Linked Questions

0
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0answers
27 views

Is this derivation for the development of two opposite two bulges of water due to the circling of two bodies around their CM right?

I tried it this way. Consider two equal spherical masses M, covered with a layer of water, circling around each other at a distance $l$ (measured between their centers). They have radius $R$ and ...
-1
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2answers
82 views

Will an object orbiting a non-rotating mass with a layer of water on it cause two bulges of water on opposite sides of it? [duplicate]

Imagine a non-rotating spherical mass with a sea on its surface (somewhat like the earth, except for the rotating part). Around this mass is circling an object with a much smaller mass, but ...
41
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7answers
7k views

If the ground's normal force cancels gravity, how does a person keep rotating with the Earth?

When I am on earth, the weight of my body is countered by the reaction of the ground. So, there is no net force acting on me. But I am spinning with earth. But if there is no centripetal force then ...
5
votes
2answers
1k views

How does angular momentum transfer between a planet and its moon?

Could you explain how a moon draws angular momentum from a planet? I know that the gravitational force transfers momentum, but I don't understand the mechanics behind it.
3
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2answers
1k views

How does the Moon cause the tides?

I am considering the following question, but I can't quite figure it out... I have looked up differential gravity, but I cannot derive the equation for the effect on Earth, and I haven't found any ...
55
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5answers
9k views

Why is the Moon considered the major cause of tides, even though it is weaker than the Sun?

You have likely read in books that tides are mainly caused by the Moon. When the Moon is high in the sky, it pulls the water on the Earth upward and a high-tide happens. There is some similar effect ...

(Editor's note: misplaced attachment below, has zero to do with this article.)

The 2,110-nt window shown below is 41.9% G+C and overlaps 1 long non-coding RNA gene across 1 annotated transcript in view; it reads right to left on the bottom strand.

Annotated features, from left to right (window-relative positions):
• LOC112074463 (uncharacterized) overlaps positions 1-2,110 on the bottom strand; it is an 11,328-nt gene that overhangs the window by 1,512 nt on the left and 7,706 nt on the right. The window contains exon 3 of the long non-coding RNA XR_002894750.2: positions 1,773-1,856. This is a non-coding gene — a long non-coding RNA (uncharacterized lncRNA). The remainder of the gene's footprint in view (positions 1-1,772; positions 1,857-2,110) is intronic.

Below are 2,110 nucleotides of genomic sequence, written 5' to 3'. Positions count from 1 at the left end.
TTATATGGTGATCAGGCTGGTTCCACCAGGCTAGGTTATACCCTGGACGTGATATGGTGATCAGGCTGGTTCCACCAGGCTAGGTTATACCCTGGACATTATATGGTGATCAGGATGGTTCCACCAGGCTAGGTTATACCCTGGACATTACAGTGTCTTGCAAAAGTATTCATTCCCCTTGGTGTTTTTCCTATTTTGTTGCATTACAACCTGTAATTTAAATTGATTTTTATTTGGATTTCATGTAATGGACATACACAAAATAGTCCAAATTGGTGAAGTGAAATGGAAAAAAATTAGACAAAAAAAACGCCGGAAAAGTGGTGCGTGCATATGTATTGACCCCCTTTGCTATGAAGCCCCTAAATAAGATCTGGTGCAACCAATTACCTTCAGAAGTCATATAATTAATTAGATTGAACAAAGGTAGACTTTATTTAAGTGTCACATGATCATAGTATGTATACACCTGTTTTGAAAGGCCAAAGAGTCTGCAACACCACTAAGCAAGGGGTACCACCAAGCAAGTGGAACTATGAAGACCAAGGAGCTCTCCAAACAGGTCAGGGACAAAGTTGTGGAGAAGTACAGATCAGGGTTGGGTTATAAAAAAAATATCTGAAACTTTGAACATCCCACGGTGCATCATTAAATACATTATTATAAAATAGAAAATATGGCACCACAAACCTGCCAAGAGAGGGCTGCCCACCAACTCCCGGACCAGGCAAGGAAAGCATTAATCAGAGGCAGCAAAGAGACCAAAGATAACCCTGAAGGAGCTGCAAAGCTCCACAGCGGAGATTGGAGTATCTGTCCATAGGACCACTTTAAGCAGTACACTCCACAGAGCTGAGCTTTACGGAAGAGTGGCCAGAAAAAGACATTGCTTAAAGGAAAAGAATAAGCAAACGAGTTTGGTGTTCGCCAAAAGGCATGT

47
votes
4answers
11k views

Why do some location on Earth have only one tidal maximum per day instead of two?

Most places in the ocean have two high tides and two low tides per "day" (~25 hours). But I remember reading that some locations only have one of each per day. This answer has some great explanations ...
11
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2answers
2k views

Explanation of the waves on the water planet in the movie Interstellar?

We will ignore some of the more obvious issues with the movie and assume all other things are consistent to have fun with some of these questions. Simple [hopefully] Pre-questions: 1) If the water ...
0
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1answer
85 views

By which factors are tides and waves affected?

To my understanding, the tides and waves on Earth's oceans are caused by various factors such as the moon's gravity, the water cycle (rains, storms, evaporation), Earth's rotation, etc. Although the ...
1
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1answer
1k views

How to calculate tide times?

How do I calculate the time of the tides at a given location? I'm not interested in the amplitude of the tides, just the times when they occur.
5
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3answers
2k views

Tidal Forces Misunderstanding [duplicate]

I'm sure there are several misconceptions here and I'd greatly appreciate it if someone could help me identify and correct them. When calculating tidal forces across an object, the earth for example, ...
1
vote
1answer
372 views

Why are tidal forces pointing away from the Moon? [duplicate]

I am currently reading The Science of Insterstellar, which explains most things very well, but some things leave me confuzzled, which I hope to get answers to here. I am no physicist, but highly ...
8
votes
1answer
2k views

What is the reason of the semidiurnal pressure oscillation in the atmosphere?

It appears that in many (most) places on earth, a pressure oscillation of a 100-200 Pa takes place twice a day : that is, with maxima around 12AM and 12PM and minima around 6AM and 6PM. I've found ...

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